Deep faker are getting harder to identify and easier to make.

People will use this to do real damaging mischief. Politicians, especially, will use the mere existence of this as a convenient excuse to deny their mistakes. Think: “I never said that, that was a deep fake.” (I am surprised no public figure has used this excuse yet.)

But there is a potential huge upside, beyond the obvious new opportunities for entertainment. The existence of deep fakes may actually bring forth a new age of greater authenticity and discernment.

Audiences will become more conscious of a public figure’s character - what they believe, what they say, and how they act. PR-speak and outright marketing lies currently used shamelessly to create fake contextually-advantageous character traits may yet lose their power.

The audience will be more aware of any speech/action that is incongruent with a public figure’s character, so as to better identify potential fakes. When we can no longer trust snapshots of words and actions, we may start to evaluate these snapshots against the bigger picture of who we know the public speaker to be.

The deeper scrutiny should make it harder for public figures to execute self-serving 180-degree pivots; at least not without a lot of rationalisations and explanations. Deep fakes could force public figures to be more authentic and congruent, in order to maintain their ongoing credibility, and protect themselves from deep fake character assasination attempts.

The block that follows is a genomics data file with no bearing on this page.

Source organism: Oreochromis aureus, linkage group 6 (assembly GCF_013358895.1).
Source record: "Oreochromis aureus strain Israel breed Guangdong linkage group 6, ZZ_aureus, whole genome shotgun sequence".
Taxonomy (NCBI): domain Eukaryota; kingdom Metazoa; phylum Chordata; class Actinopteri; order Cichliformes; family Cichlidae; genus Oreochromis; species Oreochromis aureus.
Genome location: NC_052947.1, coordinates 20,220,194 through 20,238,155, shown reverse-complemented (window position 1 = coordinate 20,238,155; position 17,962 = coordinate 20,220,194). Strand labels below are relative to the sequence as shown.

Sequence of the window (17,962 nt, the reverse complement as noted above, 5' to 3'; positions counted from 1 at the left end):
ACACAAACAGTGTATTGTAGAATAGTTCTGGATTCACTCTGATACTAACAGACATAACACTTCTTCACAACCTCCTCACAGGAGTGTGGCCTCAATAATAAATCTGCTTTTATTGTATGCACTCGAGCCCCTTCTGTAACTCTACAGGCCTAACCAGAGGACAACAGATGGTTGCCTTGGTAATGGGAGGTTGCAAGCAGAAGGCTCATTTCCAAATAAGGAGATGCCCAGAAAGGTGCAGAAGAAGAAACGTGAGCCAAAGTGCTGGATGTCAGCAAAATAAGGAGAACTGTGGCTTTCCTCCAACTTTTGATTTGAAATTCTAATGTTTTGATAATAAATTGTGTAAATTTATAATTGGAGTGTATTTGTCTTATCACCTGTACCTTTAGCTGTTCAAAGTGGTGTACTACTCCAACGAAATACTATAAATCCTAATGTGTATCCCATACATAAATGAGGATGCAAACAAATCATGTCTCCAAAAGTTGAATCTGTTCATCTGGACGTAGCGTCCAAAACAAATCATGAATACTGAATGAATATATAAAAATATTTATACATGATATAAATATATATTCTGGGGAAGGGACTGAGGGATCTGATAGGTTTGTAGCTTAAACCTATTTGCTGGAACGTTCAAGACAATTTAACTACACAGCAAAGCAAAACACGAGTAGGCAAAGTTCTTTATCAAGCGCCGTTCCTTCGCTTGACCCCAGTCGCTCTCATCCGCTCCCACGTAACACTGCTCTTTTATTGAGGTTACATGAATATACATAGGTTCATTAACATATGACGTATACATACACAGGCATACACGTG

Public figures with disordered, sociopathic, or psychopathic personalities could present as deep fakes, and be indistinguishable from deep fakes of them. This may alert the public sooner to their problematic traits.

Of course, the PR gurus will work out new ways to build fake facades, as they have done so forever. Except now, these will have to be much deeper facades, perhaps deep enough to become actual buildings. A deep congruent character is always preferable to thin malleable veneers.

I can hope.